Global Financial Integrity

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About Us

Global Financial Integrity (GFI) is a Washington, DC-based think tank, producing high-caliber analyses of illicit financial flows, advising developing country governments on effective policy solutions and promoting pragmatic transparency measures in the international financial system as a means to global development and security.

Every year, trade misinvoicing (i.e. trade fraud) creates a value gap of hundreds of billions of dollars in emerging market and developing countries which, due to massive losses of related duties and value-added taxes (VAT), has a corrosive impact on their economies and their ability to reach the 2030 Sustainable Development Goals.

The Beginning

GFI President Raymond W. Baker

Raymond W. Baker founded GFI in 2006.

In 2005, Raymond Baker, an international entrepreneur-turned-scholar, argued in his book, Capitalism’s Achilles Heel: Dirty Money and How to Renew the Free-Market System, that illicit financial outflows—facilitated by secrecy in the global financial system—are bleeding developing countries dry.

Mr. Baker founded Global Financial Integrity in 2006, with the aim of quantifying and studying the flow of illegal money while promoting public policy solutions to curtail it. In 2008, GFI published its first groundbreaking economic analysis of illicit financial flows leaving developing countries and has since been recognized by policymakers, academics and media as an authority on combatting financial crime.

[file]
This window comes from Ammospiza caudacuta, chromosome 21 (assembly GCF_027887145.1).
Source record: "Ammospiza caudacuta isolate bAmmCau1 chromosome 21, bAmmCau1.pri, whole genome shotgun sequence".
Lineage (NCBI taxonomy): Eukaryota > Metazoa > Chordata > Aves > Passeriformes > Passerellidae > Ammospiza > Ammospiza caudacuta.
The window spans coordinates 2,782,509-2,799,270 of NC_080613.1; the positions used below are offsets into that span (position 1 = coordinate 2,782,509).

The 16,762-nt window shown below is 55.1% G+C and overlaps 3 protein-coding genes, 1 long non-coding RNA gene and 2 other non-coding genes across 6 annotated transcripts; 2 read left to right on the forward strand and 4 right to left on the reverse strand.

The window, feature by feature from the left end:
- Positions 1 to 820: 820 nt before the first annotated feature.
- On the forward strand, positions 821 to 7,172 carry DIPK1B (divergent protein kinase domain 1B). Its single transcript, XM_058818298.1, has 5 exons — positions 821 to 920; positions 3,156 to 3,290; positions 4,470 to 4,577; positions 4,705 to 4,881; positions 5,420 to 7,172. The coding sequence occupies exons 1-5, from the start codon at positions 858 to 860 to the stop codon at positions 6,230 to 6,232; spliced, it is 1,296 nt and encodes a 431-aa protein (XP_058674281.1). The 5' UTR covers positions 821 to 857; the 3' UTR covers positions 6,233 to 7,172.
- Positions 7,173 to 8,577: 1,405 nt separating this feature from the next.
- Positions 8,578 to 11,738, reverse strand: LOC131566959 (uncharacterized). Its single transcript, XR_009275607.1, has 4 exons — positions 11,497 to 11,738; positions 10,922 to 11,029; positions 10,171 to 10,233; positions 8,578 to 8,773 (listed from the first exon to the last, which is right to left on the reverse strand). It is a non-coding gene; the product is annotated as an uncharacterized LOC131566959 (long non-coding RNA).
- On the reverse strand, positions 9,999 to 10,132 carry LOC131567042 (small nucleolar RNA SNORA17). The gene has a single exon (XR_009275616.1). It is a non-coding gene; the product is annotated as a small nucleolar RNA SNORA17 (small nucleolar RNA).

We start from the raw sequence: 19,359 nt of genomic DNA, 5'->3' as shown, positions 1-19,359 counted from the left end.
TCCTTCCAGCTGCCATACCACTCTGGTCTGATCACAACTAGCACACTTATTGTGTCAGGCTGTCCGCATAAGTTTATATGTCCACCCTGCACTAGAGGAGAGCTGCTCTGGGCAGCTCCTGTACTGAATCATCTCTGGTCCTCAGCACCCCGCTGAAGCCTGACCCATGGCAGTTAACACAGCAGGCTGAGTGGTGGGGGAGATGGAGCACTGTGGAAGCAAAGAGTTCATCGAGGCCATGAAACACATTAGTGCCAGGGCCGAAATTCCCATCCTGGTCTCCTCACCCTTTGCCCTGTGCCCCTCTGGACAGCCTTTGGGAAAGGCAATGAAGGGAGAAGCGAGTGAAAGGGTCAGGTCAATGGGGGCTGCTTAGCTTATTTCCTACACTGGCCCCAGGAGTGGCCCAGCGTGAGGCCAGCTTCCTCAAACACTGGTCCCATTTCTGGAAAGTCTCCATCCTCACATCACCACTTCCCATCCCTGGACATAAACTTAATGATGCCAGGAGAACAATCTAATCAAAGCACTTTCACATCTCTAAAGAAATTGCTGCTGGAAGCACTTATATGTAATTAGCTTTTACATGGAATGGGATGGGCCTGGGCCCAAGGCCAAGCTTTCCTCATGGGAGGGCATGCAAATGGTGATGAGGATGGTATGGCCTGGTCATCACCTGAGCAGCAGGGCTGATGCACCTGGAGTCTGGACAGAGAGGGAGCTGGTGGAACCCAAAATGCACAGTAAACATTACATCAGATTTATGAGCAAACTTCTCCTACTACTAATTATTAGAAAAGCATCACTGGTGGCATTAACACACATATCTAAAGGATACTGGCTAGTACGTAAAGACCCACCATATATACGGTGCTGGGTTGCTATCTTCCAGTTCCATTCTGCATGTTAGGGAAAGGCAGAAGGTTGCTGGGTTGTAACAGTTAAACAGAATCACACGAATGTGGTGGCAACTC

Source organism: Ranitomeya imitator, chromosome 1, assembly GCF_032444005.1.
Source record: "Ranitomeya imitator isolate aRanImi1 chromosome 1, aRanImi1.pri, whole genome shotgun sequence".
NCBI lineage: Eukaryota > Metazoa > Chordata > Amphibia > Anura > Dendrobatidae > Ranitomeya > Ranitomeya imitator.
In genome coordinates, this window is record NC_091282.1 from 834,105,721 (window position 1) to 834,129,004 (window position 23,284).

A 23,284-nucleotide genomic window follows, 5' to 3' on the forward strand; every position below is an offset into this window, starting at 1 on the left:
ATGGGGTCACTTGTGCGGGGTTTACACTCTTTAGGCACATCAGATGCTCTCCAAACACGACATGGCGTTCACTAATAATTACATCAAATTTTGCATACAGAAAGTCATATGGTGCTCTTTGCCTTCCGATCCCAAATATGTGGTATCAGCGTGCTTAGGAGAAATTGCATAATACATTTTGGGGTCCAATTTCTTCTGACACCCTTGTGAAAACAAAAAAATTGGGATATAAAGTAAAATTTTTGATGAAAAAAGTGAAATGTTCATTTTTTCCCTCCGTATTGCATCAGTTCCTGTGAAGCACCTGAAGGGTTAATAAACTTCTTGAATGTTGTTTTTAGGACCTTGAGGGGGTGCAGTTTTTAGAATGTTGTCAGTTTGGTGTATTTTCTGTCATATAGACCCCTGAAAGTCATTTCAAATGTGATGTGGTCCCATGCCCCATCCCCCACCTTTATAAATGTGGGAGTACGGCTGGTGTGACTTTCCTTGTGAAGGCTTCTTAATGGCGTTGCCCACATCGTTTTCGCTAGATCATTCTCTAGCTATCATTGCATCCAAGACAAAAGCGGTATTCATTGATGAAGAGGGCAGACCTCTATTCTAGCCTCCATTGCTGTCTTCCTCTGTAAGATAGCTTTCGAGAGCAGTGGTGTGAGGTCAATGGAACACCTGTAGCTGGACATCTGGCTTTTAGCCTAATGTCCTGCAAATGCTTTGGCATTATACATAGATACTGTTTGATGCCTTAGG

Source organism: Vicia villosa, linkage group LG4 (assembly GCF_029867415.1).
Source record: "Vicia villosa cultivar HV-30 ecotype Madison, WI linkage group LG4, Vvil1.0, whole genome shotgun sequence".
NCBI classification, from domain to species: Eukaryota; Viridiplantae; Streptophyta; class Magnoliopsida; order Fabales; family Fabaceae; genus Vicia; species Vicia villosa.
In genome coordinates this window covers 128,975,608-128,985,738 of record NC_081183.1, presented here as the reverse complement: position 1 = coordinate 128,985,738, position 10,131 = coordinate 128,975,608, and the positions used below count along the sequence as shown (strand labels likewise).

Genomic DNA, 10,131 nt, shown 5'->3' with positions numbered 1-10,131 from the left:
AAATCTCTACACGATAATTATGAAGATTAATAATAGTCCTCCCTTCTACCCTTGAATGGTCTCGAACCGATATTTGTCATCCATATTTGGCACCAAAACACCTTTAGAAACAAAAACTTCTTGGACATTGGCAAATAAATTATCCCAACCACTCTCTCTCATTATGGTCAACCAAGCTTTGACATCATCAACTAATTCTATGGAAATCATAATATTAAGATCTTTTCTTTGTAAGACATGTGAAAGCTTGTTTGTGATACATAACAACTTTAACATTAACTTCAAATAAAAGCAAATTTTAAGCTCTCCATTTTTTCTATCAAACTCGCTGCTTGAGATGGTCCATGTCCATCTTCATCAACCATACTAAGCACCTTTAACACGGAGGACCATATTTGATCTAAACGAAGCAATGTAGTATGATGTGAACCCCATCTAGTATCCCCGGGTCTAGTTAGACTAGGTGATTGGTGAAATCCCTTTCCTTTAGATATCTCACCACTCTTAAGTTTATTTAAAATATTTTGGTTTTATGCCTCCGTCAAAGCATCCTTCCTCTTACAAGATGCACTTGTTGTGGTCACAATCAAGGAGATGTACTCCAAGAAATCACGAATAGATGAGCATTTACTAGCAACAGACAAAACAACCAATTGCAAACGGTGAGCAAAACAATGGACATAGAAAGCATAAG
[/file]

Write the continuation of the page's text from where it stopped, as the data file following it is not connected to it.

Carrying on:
Leading the Way

Since then, GFI has been a leader in the policy debate surrounding illicit financial flows, and in particular, trade-related illicit financial flows. Our work is routinely cited at the highest levels: by international institutions such as the United Nations, the OECD and the African Development Bank, and by international figures such as former US Secretary of State Hillary Clinton, former South African President Thabo Mbeki and former UN Secretary General Kofi Annan.

We’ve worked closely with policymakers in Western economies including the United States, United Kingdom and Norway and at international fora such as the G20, OECD and the FATF to curtail opacity in the global financial system. Likewise, we’ve worked on the ground in the developing world with the governments of Guatemala, Ghana and India, among others, to improve financial transparency and fight illicit financial flows domestically.

GFI is committed to constructively engaging with policymakers worldwide to develop effective, pragmatic policy solutions to address illicit financial flows. We take pride in basing our analysis on the highest quality research and expertise.